I always love this time of year. Christmas is such a personal blessing to me that I want to draw the season out as long as possible. I put up my tree the day after Halloween (yep) and decorate my entire house by the second week in November. I love the family activities, the extra time with my kids, the lights, the food… but mostly I love the celebration. Christmas represents the day my rescue was set in motion. It’s the celebration of the day the one person who truly saved my life was born on this Earth. It was the day the “Word became flesh and dwelt among us.” (John 1:14)
By choice, my precious Hero left the glory and presence of the Heavenly Father to come here so that He could live a short life full of ridicule and suffering in order to die a slow and painful death on a cross so that I could have freedom, healing, forgiveness, hope, love and unmerited favor. He came as a gift to me… and to you… the first Christmas gift to the world, not because we deserved it, but because we could never earn it. Jesus did not come as this gift because of our ability to be good, but because of our inability to be good. He came as this gift wrapped not only in swaddling clothes, but also in grace. Oh yes. This is a day to celebrate.
I didn’t always feel this way. For so many years I didn’t understand the depth of what Christmas meant. I didn’t understand what grace meant. I struggled under the weight and bondage of performance, never feeling like I could live up to my salvation. I felt guilt more than joy… like I would always fail to show Jesus I deserved the salvation He gave me. I tried and failed at being good all the time. I fought sin and lost time and time again. I just knew I was a huge disappointment to God and at any moment He would give up on me.
Then God opened my eyes to what the gift of grace truly means. There is no more condemnation for me through the power of Jesus….no more ever. (Romans 8:1). I am saved because of my faith in Jesus and through saying yes to the forgiveness graciously laid before me… not by works or behavior (Ephesians 2:8-9). Jesus was the full and final sacrifice for sin for all time, and He will remember my sin no more (Hebrews 10:12, 17)…all my sin. Through His Word I have learned that the process of sanctification takes time. I will struggle and fail but He will never leave me. He provides us with the Holy Spirit as a guide to convict us when we are not living the life God designed for us. He allows us to stumble, not to bring His wrath (which was poured out on the Cross), but to teach us faith in His mercy, love and grace.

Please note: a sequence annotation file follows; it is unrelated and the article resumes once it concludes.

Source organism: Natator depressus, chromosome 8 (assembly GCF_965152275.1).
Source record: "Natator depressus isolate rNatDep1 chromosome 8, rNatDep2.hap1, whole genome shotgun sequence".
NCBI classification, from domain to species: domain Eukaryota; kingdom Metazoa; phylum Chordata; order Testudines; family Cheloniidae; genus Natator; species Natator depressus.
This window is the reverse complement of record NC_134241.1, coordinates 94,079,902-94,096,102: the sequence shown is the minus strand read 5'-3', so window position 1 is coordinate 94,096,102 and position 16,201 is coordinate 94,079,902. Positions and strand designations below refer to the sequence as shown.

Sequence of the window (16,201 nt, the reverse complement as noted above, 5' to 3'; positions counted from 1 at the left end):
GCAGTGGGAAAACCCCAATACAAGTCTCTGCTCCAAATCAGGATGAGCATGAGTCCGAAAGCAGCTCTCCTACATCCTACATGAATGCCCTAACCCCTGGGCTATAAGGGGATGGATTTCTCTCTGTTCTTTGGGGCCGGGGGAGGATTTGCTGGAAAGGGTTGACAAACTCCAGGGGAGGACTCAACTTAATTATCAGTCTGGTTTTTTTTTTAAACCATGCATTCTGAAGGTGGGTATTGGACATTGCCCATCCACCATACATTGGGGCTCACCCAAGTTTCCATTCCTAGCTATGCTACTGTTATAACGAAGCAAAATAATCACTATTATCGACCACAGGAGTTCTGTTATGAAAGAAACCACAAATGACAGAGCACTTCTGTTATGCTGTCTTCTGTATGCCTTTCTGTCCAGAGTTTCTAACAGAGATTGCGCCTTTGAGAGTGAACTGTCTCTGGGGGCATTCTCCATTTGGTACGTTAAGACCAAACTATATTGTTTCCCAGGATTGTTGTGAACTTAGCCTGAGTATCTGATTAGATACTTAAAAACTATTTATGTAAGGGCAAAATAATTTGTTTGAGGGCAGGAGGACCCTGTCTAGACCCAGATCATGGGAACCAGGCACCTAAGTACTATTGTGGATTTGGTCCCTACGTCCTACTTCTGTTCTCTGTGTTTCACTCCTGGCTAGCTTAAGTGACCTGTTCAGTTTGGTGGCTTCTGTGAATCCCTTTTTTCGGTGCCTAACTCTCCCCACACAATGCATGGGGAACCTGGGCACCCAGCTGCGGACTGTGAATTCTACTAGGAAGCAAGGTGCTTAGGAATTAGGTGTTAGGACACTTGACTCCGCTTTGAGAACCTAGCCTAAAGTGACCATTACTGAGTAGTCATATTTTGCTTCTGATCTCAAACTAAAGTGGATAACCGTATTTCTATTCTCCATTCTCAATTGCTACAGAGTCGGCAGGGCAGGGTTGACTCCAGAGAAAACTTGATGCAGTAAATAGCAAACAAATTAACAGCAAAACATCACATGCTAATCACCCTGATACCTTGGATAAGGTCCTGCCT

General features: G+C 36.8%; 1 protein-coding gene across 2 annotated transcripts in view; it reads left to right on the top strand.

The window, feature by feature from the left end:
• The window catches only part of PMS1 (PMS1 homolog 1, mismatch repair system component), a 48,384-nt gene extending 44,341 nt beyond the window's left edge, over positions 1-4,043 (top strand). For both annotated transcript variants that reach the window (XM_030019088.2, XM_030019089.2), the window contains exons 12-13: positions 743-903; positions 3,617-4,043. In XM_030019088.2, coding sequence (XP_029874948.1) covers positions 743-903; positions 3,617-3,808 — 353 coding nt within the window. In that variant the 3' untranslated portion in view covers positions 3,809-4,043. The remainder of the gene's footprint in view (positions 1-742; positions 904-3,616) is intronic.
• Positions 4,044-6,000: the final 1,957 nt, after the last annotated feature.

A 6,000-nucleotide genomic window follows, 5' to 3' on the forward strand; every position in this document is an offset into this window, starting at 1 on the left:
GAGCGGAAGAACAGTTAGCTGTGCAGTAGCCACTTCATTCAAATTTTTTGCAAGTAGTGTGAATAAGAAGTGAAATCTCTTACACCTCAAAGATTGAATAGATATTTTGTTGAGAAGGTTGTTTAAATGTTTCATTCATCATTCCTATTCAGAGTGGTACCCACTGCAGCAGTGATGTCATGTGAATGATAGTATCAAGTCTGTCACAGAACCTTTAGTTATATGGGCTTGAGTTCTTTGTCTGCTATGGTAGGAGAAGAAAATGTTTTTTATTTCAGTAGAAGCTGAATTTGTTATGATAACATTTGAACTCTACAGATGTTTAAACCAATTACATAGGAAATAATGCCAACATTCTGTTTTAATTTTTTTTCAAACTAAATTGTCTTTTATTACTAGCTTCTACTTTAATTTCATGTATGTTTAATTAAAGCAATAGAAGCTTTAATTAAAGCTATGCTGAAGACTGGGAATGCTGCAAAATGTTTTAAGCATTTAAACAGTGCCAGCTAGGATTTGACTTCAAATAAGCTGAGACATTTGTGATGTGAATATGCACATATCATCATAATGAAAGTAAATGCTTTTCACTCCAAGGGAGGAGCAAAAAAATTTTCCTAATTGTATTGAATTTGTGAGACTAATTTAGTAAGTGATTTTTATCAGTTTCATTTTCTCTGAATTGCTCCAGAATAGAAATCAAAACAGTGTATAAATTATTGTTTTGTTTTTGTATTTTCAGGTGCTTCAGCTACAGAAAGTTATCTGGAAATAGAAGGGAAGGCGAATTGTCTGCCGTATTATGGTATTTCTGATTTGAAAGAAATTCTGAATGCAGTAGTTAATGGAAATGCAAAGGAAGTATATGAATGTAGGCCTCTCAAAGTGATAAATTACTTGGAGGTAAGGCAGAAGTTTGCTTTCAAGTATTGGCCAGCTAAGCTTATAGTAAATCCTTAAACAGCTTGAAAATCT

As I began to understand this and as I continue to understand more deeply the character of my Savior, I love Him more, I am healed more, and chains of bondage continue to break away one link at a time. Galatians 5:1 says, “It is for freedom Christ has set us free, stand firm, then, and do not be subject again to the yoke of slavery.” Never again do I want to be enslaved by the bondage of performance, guilt or shame. I want to live and grow according to the Holy Spirit, driven by the passion of grace not the fear of condemnation. I want to dwell in the joy of the beautiful gift from God that came in the form of a tiny baby in a manger in Bethlehem.
So, here is the question I put forward to consider as believers who celebrate Christmas as the day of Christ’s birth: What are we really teaching our children when we tell them they are being watched for their behavior at Christmas time? That if they are bad, Santa will not bring them a gift? That there is a list of children who are too naughty to deserve gifts at Christmas and it is important to be really good to avoid that list?
I am not a “Christmas Magic Grinch”… Santa comes to our house, cookies are set out and reindeer food is in place. I even, extremely reluctantly, took out our dusty Elf on the Shelf for the first time ever (more on that in the post to follow). But I do take grace very seriously after overcoming the damage of legalism. When we tell our children that someone who is not God is watching them and has the power to determine whether or not they have behaved well enough to deserve a gift on the day we celebrate the unmerited gift of a gracious Savior, what foundation are we laying? A gift by definition is given without expecting anything in return. When we tell our kids that Santa is waiting with a watching eye or to stay off that naughty list or that some tattle tale Elf is going to keep them from getting anything on Christmas, the term gift no longer applies. What we are really giving Christmas morning is positive or negative reinforcement. That is the opposite of grace.
How can we teach our children that the baby born in the manger was Jesus, the Savior of the world who came as a gift of salvation because we can’t earn it, but then turn around and tell them they have to earn all the gifts they are receiving because we are celebrating the birthday of this Savior? It isn’t about the gift, but the meaning behind why the gift is given. Should that meaning be influenced by behavior? Should Santa or a list or an Elf be able to change that meaning?
This is something we have been dealing with heavily this week. The topic of the naughty list and whether or not it is real has caused my daughter worry that is unnecessary. We have always very adamantly been anti-naughty list, but that is hard to believe when your 8 years old and every Christmas song, movie, and story includes this list. My sweet and sensitive little girl has come, more than once, seeking reassurance from me, the one who is responsible for her spiritual foundation. If she messes up, will her gift be taken away? Oh how I asked my God that for many years….if I mess up, will Your Gift be taken away? Let us consider, as Christian parents, to make sure we let our children know it isn’t about what they are doing, but what CHRIST has done.